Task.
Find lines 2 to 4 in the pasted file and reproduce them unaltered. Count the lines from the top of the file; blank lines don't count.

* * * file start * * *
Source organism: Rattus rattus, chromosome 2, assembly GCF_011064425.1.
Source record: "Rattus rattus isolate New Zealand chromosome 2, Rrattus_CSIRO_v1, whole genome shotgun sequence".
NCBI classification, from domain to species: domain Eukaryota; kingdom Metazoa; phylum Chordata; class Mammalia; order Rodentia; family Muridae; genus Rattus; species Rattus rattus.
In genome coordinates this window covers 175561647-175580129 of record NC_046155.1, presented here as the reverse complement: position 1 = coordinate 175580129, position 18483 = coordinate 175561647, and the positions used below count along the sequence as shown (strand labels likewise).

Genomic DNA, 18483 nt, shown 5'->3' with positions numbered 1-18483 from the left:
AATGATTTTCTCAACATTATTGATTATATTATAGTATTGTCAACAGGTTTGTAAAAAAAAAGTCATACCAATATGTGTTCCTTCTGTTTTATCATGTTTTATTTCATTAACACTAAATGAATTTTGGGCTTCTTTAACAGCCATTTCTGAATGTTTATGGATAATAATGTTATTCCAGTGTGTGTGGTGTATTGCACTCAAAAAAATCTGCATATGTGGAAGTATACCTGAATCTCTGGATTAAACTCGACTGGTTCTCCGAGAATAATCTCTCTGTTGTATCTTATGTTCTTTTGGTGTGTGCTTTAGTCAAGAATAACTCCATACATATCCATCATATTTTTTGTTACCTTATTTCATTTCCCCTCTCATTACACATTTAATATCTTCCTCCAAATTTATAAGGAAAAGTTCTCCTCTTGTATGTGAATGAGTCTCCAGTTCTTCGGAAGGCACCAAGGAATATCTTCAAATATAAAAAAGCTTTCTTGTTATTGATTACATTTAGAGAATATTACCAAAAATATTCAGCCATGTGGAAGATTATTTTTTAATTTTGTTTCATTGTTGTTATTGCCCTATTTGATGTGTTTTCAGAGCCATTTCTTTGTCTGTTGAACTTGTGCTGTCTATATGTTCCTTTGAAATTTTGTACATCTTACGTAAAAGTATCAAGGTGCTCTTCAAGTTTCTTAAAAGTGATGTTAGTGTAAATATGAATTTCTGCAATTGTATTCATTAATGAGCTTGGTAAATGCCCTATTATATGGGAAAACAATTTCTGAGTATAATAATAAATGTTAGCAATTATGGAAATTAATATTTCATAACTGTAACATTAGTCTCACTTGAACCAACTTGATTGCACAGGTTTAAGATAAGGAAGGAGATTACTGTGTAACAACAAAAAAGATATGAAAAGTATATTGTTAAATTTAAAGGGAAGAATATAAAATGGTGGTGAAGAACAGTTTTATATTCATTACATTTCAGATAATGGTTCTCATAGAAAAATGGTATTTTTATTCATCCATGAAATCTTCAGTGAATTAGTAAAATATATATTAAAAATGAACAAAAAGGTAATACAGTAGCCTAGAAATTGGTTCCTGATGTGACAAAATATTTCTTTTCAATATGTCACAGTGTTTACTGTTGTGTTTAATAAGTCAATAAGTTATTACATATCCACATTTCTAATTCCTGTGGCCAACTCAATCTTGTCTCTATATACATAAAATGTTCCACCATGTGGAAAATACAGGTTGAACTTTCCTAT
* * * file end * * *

Source record: "Rattus rattus isolate New Zealand chromosome 2, Rrattus_CSIRO_v1, whole genome shotgun sequence".
NCBI classification, from domain to species: domain Eukaryota; kingdom Metazoa; phylum Chordata; class Mammalia; order Rodentia; family Muridae; genus Rattus; species Rattus rattus.
In genome coordinates this window covers 175561647-175580129 of record NC_046155.1, presented here as the reverse complement: position 1 = coordinate 175580129, position 18483 = coordinate 175561647, and the positions used below count along the sequence as shown (strand labels likewise).